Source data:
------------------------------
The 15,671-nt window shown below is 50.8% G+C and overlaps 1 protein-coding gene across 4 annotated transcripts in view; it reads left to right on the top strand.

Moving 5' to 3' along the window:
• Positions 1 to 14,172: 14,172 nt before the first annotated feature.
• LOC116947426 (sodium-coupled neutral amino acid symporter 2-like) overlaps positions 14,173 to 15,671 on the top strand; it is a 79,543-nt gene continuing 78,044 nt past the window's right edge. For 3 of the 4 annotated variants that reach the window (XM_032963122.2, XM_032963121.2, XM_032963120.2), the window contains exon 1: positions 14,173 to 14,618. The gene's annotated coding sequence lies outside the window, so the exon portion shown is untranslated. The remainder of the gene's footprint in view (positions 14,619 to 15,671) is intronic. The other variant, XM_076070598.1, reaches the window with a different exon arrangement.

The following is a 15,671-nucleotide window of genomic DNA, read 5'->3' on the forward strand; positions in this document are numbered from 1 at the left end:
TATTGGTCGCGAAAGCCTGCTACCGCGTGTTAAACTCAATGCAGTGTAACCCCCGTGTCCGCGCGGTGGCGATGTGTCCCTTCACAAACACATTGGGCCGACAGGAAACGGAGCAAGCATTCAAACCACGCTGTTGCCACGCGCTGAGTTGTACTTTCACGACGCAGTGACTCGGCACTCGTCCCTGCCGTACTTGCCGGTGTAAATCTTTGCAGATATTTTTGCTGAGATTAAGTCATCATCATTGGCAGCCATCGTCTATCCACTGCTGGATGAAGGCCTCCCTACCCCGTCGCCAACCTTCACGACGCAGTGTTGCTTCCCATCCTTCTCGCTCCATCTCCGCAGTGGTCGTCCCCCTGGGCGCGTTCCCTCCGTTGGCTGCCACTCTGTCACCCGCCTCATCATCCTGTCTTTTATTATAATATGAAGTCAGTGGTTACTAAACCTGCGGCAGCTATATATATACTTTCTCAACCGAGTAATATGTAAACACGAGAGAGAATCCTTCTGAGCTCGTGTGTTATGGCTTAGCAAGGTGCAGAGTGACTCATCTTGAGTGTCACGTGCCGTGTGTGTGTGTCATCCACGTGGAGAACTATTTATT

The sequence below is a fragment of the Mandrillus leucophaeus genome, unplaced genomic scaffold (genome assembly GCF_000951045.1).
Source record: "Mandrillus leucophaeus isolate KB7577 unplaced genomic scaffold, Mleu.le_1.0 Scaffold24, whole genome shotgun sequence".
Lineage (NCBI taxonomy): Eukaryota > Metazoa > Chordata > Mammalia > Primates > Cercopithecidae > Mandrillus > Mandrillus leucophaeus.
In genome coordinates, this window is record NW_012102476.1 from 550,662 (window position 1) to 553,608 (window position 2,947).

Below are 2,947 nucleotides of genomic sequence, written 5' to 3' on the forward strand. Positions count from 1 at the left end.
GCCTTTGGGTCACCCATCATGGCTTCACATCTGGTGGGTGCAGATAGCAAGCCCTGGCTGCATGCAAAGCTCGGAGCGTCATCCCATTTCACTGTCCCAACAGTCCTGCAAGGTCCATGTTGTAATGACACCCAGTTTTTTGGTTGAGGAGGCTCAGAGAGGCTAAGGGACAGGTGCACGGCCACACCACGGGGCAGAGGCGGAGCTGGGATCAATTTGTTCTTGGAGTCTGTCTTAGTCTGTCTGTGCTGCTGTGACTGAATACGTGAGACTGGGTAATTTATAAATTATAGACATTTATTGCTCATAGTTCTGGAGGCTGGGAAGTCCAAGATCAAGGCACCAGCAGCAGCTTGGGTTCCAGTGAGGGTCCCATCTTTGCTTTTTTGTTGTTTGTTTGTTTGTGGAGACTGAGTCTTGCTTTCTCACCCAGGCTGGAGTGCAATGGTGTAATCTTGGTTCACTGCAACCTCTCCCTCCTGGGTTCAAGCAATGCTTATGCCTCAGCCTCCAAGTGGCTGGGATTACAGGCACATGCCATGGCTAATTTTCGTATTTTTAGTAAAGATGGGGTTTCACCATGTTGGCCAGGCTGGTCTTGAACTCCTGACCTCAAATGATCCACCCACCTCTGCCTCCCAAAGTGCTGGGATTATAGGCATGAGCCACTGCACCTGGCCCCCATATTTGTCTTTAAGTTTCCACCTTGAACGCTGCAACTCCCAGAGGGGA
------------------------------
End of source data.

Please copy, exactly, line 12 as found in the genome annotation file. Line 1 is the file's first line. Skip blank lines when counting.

GCCTTTGGGTCACCCATCATGGCTTCACATCTGGTGGGTGCAGATAGCAAGCCCTGGCTGCATGCAAAGCTCGGAGCGTCATCCCATTTCACTGTCCCAACAGTCCTGCAAGGTCCATGTTGTAATGACACCCAGTTTTTTGGTTGAGGAGGCTCAGAGAGGCTAAGGGACAGGTGCACGGCCACACCACGGGGCAGAGGCGGAGCTGGGATCAATTTGTTCTTGGAGTCTGTCTTAGTCTGTCTGTGCTGCTGTGACTGAATACGTGAGACTGGGTAATTTATAAATTATAGACATTTATTGCTCATAGTTCTGGAGGCTGGGAAGTCCAAGATCAAGGCACCAGCAGCAGCTTGGGTTCCAGTGAGGGTCCCATCTTTGCTTTTTTGTTGTTTGTTTGTTTGTGGAGACTGAGTCTTGCTTTCTCACCCAGGCTGGAGTGCAATGGTGTAATCTTGGTTCACTGCAACCTCTCCCTCCTGGGTTCAAGCAATGCTTATGCCTCAGCCTCCAAGTGGCTGGGATTACAGGCACATGCCATGGCTAATTTTCGTATTTTTAGTAAAGATGGGGTTTCACCATGTTGGCCAGGCTGGTCTTGAACTCCTGACCTCAAATGATCCACCCACCTCTGCCTCCCAAAGTGCTGGGATTATAGGCATGAGCCACTGCACCTGGCCCCCATATTTGTCTTTAAGTTTCCACCTTGAACGCTGCAACTCCCAGAGGGGA